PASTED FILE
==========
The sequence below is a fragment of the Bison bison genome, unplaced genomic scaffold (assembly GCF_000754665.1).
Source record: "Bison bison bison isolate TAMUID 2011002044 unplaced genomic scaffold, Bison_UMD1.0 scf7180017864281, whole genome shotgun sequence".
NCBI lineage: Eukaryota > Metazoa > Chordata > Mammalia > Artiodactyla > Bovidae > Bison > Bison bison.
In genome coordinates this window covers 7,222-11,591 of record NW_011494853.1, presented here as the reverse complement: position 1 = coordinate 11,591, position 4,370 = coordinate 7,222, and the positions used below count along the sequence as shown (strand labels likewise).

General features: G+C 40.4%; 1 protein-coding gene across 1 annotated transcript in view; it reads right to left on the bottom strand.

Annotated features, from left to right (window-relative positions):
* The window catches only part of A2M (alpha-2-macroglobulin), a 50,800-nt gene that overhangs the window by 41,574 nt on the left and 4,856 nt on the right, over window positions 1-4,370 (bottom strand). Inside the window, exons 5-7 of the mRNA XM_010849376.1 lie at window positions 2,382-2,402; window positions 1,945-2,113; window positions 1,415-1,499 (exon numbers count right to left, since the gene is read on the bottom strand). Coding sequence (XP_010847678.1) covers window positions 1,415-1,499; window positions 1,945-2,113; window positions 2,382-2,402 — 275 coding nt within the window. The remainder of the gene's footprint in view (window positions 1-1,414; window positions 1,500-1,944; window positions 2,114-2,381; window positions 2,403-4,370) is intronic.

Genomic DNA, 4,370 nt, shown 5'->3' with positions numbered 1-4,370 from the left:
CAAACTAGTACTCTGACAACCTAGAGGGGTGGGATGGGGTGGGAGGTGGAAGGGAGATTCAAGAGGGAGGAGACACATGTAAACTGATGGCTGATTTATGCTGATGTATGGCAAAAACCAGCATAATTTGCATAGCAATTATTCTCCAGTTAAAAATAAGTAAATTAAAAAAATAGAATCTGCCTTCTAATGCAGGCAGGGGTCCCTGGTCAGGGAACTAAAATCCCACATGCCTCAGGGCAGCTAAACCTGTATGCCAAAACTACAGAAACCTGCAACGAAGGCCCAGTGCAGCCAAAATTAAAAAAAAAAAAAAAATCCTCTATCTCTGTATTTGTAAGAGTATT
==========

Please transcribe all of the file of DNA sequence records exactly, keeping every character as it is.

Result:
The sequence below is a fragment of the Bison bison genome, unplaced genomic scaffold (assembly GCF_000754665.1).
Source record: "Bison bison bison isolate TAMUID 2011002044 unplaced genomic scaffold, Bison_UMD1.0 scf7180017864281, whole genome shotgun sequence".
NCBI lineage: Eukaryota > Metazoa > Chordata > Mammalia > Artiodactyla > Bovidae > Bison > Bison bison.
In genome coordinates this window covers 7,222-11,591 of record NW_011494853.1, presented here as the reverse complement: position 1 = coordinate 11,591, position 4,370 = coordinate 7,222, and the positions used below count along the sequence as shown (strand labels likewise).

General features: G+C 40.4%; 1 protein-coding gene across 1 annotated transcript in view; it reads right to left on the bottom strand.

Annotated features, from left to right (window-relative positions):
* The window catches only part of A2M (alpha-2-macroglobulin), a 50,800-nt gene that overhangs the window by 41,574 nt on the left and 4,856 nt on the right, over window positions 1-4,370 (bottom strand). Inside the window, exons 5-7 of the mRNA XM_010849376.1 lie at window positions 2,382-2,402; window positions 1,945-2,113; window positions 1,415-1,499 (exon numbers count right to left, since the gene is read on the bottom strand). Coding sequence (XP_010847678.1) covers window positions 1,415-1,499; window positions 1,945-2,113; window positions 2,382-2,402 — 275 coding nt within the window. The remainder of the gene's footprint in view (window positions 1-1,414; window positions 1,500-1,944; window positions 2,114-2,381; window positions 2,403-4,370) is intronic.

Genomic DNA, 4,370 nt, shown 5'->3' with positions numbered 1-4,370 from the left:
CAAACTAGTACTCTGACAACCTAGAGGGGTGGGATGGGGTGGGAGGTGGAAGGGAGATTCAAGAGGGAGGAGACACATGTAAACTGATGGCTGATTTATGCTGATGTATGGCAAAAACCAGCATAATTTGCATAGCAATTATTCTCCAGTTAAAAATAAGTAAATTAAAAAAATAGAATCTGCCTTCTAATGCAGGCAGGGGTCCCTGGTCAGGGAACTAAAATCCCACATGCCTCAGGGCAGCTAAACCTGTATGCCAAAACTACAGAAACCTGCAACGAAGGCCCAGTGCAGCCAAAATTAAAAAAAAAAAAAAAATCCTCTATCTCTGTATTTGTAAGAGTATT